- Anchorite, a member of the Aldor religious order in World of Warcraft
- Anchoress (film), a 1993 British film
Usage examples of "anchorite".
Sociology, which the anchorite said she read more for amusement than insight, but which Cale found fascinating for the descriptions of large numbers of people living together in cities on different worlds.
But as the anchorite had said, no sign of hills or mountains as far as he could see--it seemed that this wasteland truly stretched into a strange, lost infinity.
He was certain the anchorite was right, and that out on that desert these people would find only their deaths.
For some reason he was reminded of pictures of church sanctuaries the anchorite had shown him.
The anchorite had shown Cale several alphabets, including the odd letters she had said were Greek, Arabic, Hebrew, and Cyrillic, as well as the Asian ideographic systems, but nothing in any of her books had even vaguely resembled these figures.
Lupe said he had not expected it, although it was foretold by an anchorite years before.
An anchorite had given it to him in Aeolis, at the beginning of his adventures.
It was a ceramic disc, an ancient coin exactly like the coin the anchorite had given him.
And he remembered that although he had lost the coin which the anchorite had given him, he had found a replacement.
I wished he had spent his gold on himself and left me poor, for it seemed to me I had need of nothing save the little I earned by my pen--I was content to live an anchorite and dine off a crust for the sake of the divine Muse I worshipped.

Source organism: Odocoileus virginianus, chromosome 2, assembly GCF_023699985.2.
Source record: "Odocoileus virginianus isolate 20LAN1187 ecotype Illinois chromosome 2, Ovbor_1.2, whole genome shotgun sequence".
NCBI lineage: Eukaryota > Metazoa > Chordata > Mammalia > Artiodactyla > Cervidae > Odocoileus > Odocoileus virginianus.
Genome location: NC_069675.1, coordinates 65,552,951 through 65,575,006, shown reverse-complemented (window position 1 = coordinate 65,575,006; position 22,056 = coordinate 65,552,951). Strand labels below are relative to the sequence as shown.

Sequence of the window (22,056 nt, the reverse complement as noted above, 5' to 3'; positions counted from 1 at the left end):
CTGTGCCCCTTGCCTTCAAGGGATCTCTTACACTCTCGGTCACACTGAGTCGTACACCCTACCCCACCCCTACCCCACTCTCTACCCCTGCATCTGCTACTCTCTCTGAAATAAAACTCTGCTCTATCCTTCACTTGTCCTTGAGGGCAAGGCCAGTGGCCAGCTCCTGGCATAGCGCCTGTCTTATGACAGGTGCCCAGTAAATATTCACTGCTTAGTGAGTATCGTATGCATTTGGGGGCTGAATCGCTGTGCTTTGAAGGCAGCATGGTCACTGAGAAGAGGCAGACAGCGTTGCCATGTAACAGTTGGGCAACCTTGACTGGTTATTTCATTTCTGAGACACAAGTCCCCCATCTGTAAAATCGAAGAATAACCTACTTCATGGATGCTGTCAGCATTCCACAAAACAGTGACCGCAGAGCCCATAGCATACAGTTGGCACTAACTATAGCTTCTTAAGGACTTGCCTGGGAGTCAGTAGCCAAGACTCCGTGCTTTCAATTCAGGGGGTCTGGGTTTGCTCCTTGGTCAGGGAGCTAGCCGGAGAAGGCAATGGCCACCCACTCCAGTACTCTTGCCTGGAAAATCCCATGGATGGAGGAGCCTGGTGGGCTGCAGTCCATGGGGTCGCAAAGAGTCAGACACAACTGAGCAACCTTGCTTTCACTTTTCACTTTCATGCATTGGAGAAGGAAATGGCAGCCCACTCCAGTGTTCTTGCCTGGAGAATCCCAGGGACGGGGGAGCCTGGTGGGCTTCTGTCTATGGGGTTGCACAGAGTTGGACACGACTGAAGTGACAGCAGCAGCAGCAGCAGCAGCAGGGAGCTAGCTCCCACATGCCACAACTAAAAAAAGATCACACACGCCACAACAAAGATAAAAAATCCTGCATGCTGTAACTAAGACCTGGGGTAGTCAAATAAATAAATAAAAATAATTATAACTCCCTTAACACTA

Art thou an anchorite, good Theos, and wouldst thou have me scourge my flesh and groan, because the gods have given me youth and vigorous manhood?
If, as has chanced to others--as chanced, for example, to Mangan-- outcast from home, health and hope, with a charred past and a bleared future, an anchorite without detachment and self-cloistered without self-sufficingness, deposed from a world which he had not abdicated, pierced with thorns which formed no crown, a poet hopeless of the bays and a martyr hopeless of the palm, a land cursed against the dews of love, an exile banned and proscribed even from the innocent arms of childhood--he were burning helpless at the stake of his unquenchable heart, then he might have been inconsolable, then might he have cast the gorge at life, then have cowered in the darkening chamber of his being, tapestried with mouldering hopes, and hearkened to the winds that swept across the illimitable wastes of death.
The only room which suggested nothing of the anchorite was the dressingroom, furnished with all the comforts and conveniences necessary to an elegant and fastidious man of the world.
Even if they were no more than mendicants and anchorites, he would join them gladly, for surely they would accept him simply for what he was.
Henceforth Ireland was to be governed jointly by Cuan of the line of Lochlan, chief poet of Meath, and Corcran Cleireach, a renowned holy man and anchorite under the supervision of the Abbot of Lismore.